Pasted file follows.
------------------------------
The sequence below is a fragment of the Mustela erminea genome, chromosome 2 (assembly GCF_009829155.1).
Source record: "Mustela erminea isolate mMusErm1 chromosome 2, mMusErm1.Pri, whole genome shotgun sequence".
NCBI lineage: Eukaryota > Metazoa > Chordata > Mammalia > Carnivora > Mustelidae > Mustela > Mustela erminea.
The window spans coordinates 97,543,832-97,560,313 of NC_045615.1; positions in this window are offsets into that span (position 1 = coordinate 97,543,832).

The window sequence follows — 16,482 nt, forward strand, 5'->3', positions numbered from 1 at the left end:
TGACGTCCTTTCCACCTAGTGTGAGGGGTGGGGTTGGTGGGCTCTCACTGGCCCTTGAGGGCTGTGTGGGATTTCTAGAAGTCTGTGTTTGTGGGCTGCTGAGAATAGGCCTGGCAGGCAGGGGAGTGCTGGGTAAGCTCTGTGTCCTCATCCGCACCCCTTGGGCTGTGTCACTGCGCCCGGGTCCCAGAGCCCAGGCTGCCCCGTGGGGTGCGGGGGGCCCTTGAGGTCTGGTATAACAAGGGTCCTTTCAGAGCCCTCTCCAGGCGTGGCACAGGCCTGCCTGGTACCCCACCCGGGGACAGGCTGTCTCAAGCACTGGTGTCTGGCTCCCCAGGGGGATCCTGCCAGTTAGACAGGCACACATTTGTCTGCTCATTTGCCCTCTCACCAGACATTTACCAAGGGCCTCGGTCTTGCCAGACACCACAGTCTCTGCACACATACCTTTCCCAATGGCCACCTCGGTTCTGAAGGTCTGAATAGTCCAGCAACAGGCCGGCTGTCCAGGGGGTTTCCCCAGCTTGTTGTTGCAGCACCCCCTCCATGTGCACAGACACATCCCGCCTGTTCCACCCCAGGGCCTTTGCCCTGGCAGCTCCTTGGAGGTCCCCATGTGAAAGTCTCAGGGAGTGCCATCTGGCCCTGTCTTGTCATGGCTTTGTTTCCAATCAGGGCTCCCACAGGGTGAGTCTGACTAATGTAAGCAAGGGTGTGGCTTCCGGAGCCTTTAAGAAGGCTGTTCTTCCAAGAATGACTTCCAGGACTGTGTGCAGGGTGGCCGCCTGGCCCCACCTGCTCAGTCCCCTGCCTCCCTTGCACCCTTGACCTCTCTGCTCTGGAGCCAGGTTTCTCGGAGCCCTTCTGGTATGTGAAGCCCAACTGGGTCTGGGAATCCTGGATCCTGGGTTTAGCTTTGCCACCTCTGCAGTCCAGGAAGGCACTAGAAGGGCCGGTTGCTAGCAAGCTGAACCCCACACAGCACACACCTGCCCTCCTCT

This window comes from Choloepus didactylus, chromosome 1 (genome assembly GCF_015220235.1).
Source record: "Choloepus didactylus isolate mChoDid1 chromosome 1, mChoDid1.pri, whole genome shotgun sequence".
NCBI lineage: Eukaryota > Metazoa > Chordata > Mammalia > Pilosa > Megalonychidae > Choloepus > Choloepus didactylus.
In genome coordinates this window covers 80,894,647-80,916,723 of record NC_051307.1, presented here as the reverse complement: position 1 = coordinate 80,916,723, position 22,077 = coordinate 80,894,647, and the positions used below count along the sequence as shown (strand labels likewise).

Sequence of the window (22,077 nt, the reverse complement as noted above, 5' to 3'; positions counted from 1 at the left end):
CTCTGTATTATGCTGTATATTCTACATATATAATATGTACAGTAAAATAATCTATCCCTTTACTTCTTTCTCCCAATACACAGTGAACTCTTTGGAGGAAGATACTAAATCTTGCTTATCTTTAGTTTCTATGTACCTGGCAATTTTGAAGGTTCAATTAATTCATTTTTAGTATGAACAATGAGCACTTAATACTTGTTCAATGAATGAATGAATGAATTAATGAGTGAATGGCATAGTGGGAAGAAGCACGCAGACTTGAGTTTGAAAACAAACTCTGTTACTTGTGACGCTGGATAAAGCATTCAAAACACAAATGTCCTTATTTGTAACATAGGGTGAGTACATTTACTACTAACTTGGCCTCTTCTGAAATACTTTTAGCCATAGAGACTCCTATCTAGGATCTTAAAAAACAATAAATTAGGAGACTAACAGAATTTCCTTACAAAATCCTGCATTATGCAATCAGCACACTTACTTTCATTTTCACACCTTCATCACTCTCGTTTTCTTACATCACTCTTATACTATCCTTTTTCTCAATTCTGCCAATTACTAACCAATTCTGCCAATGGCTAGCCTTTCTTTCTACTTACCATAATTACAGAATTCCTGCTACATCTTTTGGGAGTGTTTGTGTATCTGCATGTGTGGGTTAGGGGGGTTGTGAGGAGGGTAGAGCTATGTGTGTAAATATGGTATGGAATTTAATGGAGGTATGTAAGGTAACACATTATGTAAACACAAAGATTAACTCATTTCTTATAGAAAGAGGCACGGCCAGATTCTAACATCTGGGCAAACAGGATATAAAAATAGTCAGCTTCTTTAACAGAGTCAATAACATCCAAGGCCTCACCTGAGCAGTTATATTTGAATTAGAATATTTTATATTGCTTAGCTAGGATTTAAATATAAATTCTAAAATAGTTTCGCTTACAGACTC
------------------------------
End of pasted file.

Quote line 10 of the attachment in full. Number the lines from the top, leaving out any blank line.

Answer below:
In genome coordinates this window covers 80,894,647-80,916,723 of record NC_051307.1, presented here as the reverse complement: position 1 = coordinate 80,916,723, position 22,077 = coordinate 80,894,647, and the positions used below count along the sequence as shown (strand labels likewise).